|Pilot Captain William Compton (WIA)
Co-Pilot 1/LT Donovan
Crew 1st Lt. Paul Maaske
Crew T/Sgt Paul Paddilla
Crew S/Sgt J. C. Matthowa (WIA, died of wounds)
Crew Cpl Julian Simmons (WIA, died of wounds)
Crew 2nd Lt. Edward Scudero
Crew T/Sgt Delbert Steinka
Crew T/Sgt C. M. Porter
Crew S/Sgt Charles Kreig
Passenger T/Sgt Cecil Clarke
Passenger PFC Swain
Passenger S/Sgt John Masiars
Passenger Pte Daniel Pechman
Passenger Pte Paul Graf
Passenger T/Sgt T. Underwood
Passenger Pfc James Colorusso
Crashed March 24, 1944
Built by Boeing at Seattle. Delivered to the U. S. Army. Ferried to Hickam Field on Oahu then across the Pacific to Australia.
Assigned to the 5th Air Force, 19th Bombardment Group, 30th Bombardment Squadron. Nicknamed "Tojo's Nightmare".
Late in 1942, assigned to the 317th Troop Carrier Group (TCG), 46th Troop Carrier Squadron (TCS). During November 1942, this B-17 transported from Australia one U.S. Army howitzer, tractor, ammunition and eight man crew to 7-Mile Drome near Port Moresby. After delivery, the cargo was divided between several C-47 Dakotas and flown to the north coast of New Guinea to support the offensive against Buna.
On March 24, 1944 this B-17 was transporting American and Australian troops to Australia for on furlough. During the final approach to land at Horn
Island Airfield, the nose began to rise unexpectedly and caused a stall and a quarter turn flat spin from 250' before crashing into about 4'
of water in a mangrove swamp near the edge of Horn Island.
The crew was rescued by Americans and Australian personnel who cut a hole into the top of the bomber to allow the crew and passengers to escape. One of the first at the scene was US Army Captain John D. Ewing. Australians from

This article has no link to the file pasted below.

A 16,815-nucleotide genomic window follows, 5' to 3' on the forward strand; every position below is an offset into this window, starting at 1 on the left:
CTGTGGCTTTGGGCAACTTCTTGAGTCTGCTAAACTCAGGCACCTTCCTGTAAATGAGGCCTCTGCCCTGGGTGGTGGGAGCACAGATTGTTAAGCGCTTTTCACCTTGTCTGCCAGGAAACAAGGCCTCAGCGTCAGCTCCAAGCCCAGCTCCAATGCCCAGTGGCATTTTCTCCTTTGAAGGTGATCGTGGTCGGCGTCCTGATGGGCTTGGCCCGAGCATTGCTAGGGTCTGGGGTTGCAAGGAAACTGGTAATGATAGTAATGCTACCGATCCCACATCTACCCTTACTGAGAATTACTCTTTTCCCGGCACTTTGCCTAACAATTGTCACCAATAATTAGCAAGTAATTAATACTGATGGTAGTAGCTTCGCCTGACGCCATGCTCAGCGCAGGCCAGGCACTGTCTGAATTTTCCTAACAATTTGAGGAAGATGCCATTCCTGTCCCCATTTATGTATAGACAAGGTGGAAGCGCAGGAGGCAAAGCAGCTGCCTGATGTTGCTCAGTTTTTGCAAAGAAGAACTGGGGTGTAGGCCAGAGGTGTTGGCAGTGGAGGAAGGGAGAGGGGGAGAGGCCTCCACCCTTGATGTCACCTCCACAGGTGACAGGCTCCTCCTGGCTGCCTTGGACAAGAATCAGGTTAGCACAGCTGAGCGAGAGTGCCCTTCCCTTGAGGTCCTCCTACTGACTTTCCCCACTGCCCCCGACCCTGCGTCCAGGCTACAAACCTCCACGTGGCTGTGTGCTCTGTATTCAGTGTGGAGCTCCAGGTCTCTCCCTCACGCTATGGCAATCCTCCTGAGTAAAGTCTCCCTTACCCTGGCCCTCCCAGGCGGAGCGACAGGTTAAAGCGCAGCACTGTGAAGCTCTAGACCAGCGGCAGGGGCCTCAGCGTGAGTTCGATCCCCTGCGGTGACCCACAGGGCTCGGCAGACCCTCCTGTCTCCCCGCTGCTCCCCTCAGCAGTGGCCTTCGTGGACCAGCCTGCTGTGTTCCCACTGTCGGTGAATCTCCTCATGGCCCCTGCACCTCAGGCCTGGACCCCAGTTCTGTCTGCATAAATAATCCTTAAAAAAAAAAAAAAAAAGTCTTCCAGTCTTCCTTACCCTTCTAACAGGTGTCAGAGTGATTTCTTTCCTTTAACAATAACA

34 HAA (Heavy Anti Aircraft) Battery and the 157th LAA (Light Anti-Aircraft)
Battery helped rescue the crew. All but one person aboard sustained
injuries and spent the night in the hospital.
The next day, two died from injuries sustained in the crash. Another aircraft transported the survivors to Garbutt Field near Townsville.
Susan Ewing-Wolfe (daughter of John Donald Ewing) adds:
"Aussies, my father and a few Americans, helped pull the survivors to safety. It was a transportation mission."
Remains of this bomber still remains on the island in the mangroves. In 1997, Australian members of the anti-aircraft units involved in the rescue revisited the island and crash site to pay tribute to those killed.
Flightpath Vol 10 No 4, pg 62-63
Horn Island page 199-200
Newspaper article "Captain died in an Australian plane crash" c1944
Newspaper article "Australians rescue crew of crashed Fortress" c1944
Thanks to Richard Rudd and Susan Ewing-Wolfe for additional information
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January 5, 2018